How To Pollinate Strawberries

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One of the best ways to allow your strawberries to grow is by ensuring they can pollinate successfully. The most natural way is for strawberries to pollinate naturally, using the anthers to move to the pistils.

How To Pollinate Strawberries?

Wind and rain will help touch these two parts of the strawberry flower. So, they rely on insects to ensure they pollinate successfully.

However, sometimes you might have to give a helping hand, which you can do by gently brushing your strawberry plants.

Why Should You Pollinate Your Strawberries?

There are numerous benefits to pollinating your strawberries. When you pollinate them, you’ll find the berries themselves are larger and tastier. They also look better when they’ve been cross-pollinated and are less likely to look lumpy.

Even if they pollinate naturally, you’ll notice that the strawberries are smaller without your help.

For many professional strawberry growers, it’s essential that strawberries can cross-pollinate to ensure that their strawberries look the best they can.

Not only do your strawberries look better after pollination, but they will also last longer. They are firmer with thicker skin, so they won’t bruise as easily as a strawberry that’s only been naturally pollinated.

How Do Strawberries Pollinate Naturally?

The anthers of the strawberry plant need to move to the pistils to pollinate successfully. Anthers are essentially the male part, while the pistils are female. Without pollination, your strawberries won’t develop and grow according to plan.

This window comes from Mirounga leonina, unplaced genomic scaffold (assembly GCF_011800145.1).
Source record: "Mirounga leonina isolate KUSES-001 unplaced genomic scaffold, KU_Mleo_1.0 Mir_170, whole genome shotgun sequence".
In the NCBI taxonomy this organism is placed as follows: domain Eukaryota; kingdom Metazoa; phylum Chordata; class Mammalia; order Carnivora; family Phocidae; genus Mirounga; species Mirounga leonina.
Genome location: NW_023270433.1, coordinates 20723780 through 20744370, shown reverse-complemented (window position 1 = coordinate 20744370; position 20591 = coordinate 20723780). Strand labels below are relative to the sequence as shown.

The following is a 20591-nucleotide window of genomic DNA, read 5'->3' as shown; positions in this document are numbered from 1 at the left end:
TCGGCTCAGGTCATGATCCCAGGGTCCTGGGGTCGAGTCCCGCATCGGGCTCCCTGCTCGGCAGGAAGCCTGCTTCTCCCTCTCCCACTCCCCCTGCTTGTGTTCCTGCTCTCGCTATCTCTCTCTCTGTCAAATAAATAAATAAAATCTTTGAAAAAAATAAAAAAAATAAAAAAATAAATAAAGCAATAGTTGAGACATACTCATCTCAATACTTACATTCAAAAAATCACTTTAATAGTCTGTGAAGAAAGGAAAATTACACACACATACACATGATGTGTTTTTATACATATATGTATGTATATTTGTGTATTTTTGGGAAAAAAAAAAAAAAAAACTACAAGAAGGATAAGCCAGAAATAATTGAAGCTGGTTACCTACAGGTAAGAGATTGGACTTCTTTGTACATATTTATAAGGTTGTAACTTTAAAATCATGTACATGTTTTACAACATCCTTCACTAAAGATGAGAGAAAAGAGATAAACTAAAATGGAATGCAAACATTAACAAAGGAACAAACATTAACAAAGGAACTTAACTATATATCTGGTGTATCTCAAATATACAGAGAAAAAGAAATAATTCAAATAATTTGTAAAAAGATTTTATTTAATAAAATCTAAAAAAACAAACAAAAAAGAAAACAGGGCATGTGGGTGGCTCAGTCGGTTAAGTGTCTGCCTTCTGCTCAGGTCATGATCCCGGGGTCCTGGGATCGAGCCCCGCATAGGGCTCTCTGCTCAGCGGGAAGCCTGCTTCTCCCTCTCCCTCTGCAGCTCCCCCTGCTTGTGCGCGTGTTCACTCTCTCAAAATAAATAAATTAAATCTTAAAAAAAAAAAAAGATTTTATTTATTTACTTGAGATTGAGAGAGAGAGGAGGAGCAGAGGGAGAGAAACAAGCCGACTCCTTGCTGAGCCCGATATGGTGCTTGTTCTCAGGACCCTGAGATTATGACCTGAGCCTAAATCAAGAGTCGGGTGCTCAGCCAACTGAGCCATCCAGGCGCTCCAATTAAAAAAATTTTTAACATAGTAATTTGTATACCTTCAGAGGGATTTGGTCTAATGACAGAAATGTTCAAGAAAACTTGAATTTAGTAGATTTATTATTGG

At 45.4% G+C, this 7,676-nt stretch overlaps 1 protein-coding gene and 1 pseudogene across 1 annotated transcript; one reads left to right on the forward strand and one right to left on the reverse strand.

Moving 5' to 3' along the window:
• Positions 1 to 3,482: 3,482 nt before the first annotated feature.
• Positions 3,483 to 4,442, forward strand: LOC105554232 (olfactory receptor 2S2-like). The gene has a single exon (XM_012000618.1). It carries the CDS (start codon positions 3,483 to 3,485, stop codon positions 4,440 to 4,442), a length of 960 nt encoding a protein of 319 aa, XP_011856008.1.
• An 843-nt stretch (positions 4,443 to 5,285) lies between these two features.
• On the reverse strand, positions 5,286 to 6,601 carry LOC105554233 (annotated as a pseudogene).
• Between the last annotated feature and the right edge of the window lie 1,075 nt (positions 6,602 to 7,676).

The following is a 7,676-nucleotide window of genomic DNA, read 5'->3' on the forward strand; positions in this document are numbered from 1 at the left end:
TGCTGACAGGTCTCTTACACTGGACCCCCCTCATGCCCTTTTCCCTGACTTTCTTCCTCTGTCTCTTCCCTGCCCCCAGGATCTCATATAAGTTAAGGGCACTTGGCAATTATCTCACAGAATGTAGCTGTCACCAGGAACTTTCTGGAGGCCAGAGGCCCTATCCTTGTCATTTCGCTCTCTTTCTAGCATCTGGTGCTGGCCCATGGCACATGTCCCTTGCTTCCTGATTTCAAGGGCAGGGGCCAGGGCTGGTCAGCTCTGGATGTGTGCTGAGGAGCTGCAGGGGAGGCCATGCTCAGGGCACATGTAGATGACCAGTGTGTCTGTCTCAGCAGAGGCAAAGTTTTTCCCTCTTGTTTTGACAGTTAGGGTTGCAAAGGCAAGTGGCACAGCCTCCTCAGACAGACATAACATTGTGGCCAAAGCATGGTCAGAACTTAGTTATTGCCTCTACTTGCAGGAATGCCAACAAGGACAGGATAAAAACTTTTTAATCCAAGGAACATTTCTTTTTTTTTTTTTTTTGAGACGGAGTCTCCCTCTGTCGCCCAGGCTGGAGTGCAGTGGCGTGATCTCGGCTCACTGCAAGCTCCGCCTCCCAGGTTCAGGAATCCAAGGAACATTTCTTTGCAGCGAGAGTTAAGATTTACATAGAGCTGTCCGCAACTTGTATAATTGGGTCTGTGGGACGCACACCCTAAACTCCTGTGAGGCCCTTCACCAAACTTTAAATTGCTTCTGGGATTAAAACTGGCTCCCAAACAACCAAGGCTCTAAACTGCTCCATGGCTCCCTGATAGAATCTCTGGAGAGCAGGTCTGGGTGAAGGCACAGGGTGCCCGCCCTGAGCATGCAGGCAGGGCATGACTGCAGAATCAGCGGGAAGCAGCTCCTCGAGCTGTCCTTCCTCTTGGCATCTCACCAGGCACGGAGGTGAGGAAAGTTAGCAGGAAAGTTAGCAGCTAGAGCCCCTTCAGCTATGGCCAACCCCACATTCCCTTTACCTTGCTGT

In nature, wind and rain make it easier for the anthers to reach the pistils, but they might not be able to pollinate each pistil. That’s why it’s essential that insects can get to your strawberry plant.

Many insects are attracted to the strawberry plant and can help with the pollination process. These insects are:

  • Bees
  • Beetles
  • Butterflies
  • Hoverflies
  • Ladybugs
  • Thrips

All these insects travel to your strawberry plant to ensure they can successfully pollinate. It’s essential that insects visit your strawberries so they can develop into berries.

Attracting Insects To Strawberries

You need to attract insects to your garden, and the best way to do this is by planting more flowers. The more colors and scents there are, the more likely insects will go to your garden.

You should also try not to use insecticides or pesticides while your strawberry plants and other flowers bloom. Instead, you should focus on growing more that will fit into your local climate.

How Do You Pollinate Strawberries By Hand?

How To Pollinate Strawberries?

If you don’t have enough insects coming to your garden, you’ll need to spread the pollen by hand. Even if you have plenty of insects visiting, it’s a good idea to help your strawberries with pollination because it helps the berries grow.

You only need to get a small brush and gently brush the pollen to the pistils. For better directions, think about brushing from the exterior into the center.

You can also use your finger if you don’t have a brush available, so long as you’re still gentle.

Understanding The Anatomy Of A Strawberry